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Mormon Tabernacle Choir makes stop in Paris during its first concert tour of Europe in 1955. The choir sang at Swiss Temple dedication and London Temple site dedication during their tour.

BERN, Switzerland — In 1906, The Church of Jesus Christ of Latter-day Saints had four operating temples, all located in Utah.

In August of that year, President Joseph F. Smith attended a mission conference in Bern, Switzerland, and told the Saints the time would come when “temples of God … will be erected in the divers countries of the earth, for the gospel must be spread over all the world, until the knowledge of God covers the earth as the waters the great depths," according to the book "The First 100 Temples" by Chad Hawkins.

Less than 50 years later, President David O. McKay cited President Smith’s prophecy when he dedicated a new temple in that same city.

The Bern Switzerland Temple, located in a northern suburb of Zollikofen, was dedicated Sept. 11-15, 1955, becoming the church’s ninth temple and its first on the European continent. This month marks the 60th anniversary of its dedication.

Like each of the LDS Church’s temples, the Swiss temple has a unique story and history. In celebration of its 60-year milestone, here are five interesting facts about the Bern Switzerland Temple.

1. Ideal location

Switzerland was an ideal place for the church’s first international temple because of its geographic location and diversity of languages, according to "The First 100 Temples."

Because Switzerland is connected to most European countries by rail, it was convenient for Saints in neighboring countries to travel there, Hawkins wrote. Most Swiss natives, including temple workers, speak multiple languages, including Swiss-German, French, Italian or Romansh, making it possible for members from all parts of Europe to participate in temple ordinances.

“Because of this representation of people of so many languages and ethic backgrounds at the temple, Bern Temple President Percy K. Fetzer referred to the sacred edifice as the United Nations of Europe,” Hawkins wrote.

Switzerland was an ideal location for another important reason: religious freedom.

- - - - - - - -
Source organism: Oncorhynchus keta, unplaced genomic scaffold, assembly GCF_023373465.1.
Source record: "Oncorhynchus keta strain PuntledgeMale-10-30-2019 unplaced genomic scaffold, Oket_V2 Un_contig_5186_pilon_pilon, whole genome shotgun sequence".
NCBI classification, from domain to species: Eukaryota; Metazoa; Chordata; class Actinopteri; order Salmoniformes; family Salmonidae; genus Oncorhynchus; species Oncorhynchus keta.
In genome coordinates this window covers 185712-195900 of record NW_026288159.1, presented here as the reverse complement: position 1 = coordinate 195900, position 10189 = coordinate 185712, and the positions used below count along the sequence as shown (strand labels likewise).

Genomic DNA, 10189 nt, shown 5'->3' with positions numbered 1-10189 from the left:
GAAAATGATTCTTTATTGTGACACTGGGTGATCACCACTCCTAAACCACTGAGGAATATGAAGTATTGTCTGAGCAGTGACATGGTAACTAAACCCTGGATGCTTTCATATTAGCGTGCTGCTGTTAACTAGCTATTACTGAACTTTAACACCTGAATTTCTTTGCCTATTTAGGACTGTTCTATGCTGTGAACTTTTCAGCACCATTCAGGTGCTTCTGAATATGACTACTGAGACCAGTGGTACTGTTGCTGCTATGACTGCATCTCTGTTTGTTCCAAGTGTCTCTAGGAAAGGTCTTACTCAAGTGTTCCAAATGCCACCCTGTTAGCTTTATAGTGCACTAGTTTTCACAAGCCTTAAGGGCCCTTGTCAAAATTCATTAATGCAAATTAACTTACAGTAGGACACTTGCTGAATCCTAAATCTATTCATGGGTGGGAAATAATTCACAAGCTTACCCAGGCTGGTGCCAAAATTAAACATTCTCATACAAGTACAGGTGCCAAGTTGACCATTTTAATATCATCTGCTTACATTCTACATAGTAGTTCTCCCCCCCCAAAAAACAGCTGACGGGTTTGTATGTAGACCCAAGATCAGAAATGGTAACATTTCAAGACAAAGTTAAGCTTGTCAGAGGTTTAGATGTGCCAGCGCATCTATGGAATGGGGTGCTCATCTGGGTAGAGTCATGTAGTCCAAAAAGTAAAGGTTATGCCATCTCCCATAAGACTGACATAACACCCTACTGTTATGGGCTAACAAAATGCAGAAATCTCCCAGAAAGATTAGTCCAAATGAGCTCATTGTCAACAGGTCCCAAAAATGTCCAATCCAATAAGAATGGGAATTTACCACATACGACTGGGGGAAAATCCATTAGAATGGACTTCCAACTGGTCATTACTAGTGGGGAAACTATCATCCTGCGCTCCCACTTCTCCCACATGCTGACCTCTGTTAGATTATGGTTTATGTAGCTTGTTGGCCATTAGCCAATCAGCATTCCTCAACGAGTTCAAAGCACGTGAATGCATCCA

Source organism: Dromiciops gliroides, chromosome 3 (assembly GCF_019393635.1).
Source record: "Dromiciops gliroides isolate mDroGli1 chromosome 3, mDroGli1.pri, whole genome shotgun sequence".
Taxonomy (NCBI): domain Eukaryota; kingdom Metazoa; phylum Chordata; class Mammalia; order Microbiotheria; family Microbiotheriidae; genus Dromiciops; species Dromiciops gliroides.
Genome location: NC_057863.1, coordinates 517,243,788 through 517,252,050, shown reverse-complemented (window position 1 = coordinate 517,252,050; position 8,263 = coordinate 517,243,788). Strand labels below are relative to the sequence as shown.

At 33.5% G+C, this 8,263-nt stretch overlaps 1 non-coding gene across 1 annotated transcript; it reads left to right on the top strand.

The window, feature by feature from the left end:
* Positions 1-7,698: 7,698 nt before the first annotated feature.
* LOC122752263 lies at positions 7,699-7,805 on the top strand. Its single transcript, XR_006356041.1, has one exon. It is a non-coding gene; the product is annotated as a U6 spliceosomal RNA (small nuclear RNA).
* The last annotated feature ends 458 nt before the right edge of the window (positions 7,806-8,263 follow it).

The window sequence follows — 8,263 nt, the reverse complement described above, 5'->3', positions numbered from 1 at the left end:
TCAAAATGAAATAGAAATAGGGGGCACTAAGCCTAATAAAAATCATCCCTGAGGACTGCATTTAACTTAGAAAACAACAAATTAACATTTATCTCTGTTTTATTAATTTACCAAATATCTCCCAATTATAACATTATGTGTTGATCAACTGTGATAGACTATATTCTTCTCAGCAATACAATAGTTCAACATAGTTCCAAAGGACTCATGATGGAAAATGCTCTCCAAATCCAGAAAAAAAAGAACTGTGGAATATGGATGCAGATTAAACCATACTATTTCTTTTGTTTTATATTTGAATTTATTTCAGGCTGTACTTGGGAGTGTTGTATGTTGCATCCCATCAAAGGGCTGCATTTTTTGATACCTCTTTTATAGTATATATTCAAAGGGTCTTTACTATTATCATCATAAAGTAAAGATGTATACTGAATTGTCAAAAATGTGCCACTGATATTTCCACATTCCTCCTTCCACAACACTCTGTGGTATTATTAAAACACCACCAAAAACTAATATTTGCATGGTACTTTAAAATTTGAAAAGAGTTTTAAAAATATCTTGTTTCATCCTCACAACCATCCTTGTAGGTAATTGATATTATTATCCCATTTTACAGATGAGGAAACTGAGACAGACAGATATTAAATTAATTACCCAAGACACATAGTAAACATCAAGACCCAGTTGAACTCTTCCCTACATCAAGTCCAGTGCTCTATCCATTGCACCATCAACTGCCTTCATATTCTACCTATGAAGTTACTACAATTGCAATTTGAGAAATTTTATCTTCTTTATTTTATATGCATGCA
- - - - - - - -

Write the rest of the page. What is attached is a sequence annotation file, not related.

Switzerland’s 1848 constitution guaranteed religious freedom and the nation’s neutrality during World Wars I and II, Hawkins wrote.

In the dedicatory prayer, President McKay expressed gratitude “for the freedom-loving government of Switzerland, which through the centuries has held inviolate man’s free agency and his inalienable right to worship ... without dictation from any man or group of men whomsoever.”

When President Gordon B. Hinckley spoke at the temple’s rededication in October 1992, he expressed similar feelings for “this nation of Switzerland, which through the centuries has been a land of peace while nations round about have been nations at war.”

“He prayed that Switzerland ‘May continue to be a land of peace, a land of freedom, a land of opportunity and an example to other nations of the world,'” Hawkins wrote.

2. Securing the site

President McKay assigned Samuel E. Bringhurst, president of the Swiss-Austrian Mission, to buy the selected temple site. Bringhurst negotiated for several months only to have the church’s initial purchase bid denied. Despite their disappointment, Bringhurst and President McKay both felt things would work out.

Bringhurst continued looking. According to Hawkins, he wrote to President McKay a short time later with good news. After asking the missionaries to fast and pray, he had located a 7-acre parcel of land that was twice the size of the original property and half as expensive.

The church purchased the property and obtained the necessary permits, and President McKay presided over the site dedication and groundbreaking on Aug. 5, 1953. Rain had been falling for weeks, but ceased in time for the services.

3. Monumental project

In the fall of 1953, President Hinckley, then an employee in the church’s missionary department, was called in to meet with President McKay and given a daunting assignment. The late church president related the experience in great detail in his biography “Go Forward With Faith” by Sheri Dew.

“As you know, we are building a temple in Switzerland, and it will be different from our other temples in that it must serve members who speak in many languages,” President McKay told him. “I want you to find a way to present the temple instruction in the various languages of Europe while using a minimum number of temple workers.”

President Joseph Fielding Smith of the Quorum of the Twelve Apostles, along with Elders Harold B. Lee and Richard L. Evans, would oversee the project and were supportive, but the bulk of the work rested on President Hinckley's shoulders. He would be responsible to see that it was ready in time for the 1955 dedication.

President McKay authorized President Hinckley to use the Talmage Room, a small room on the fifth floor of the Salt Lake Temple where it was believed Elder James E. Talmage wrote “Jesus the Christ.” Hinckley spent countless hours there brainstorming ideas and praying for guidance, according to the biography.

After much study and discussion, President Hinckley made a recommendation: “It appeared that the most effective way to conduct large numbers of temple patrons through the sacred service in a variety of languages and with a minimal number of temple workers was to put it on film,” Dew wrote.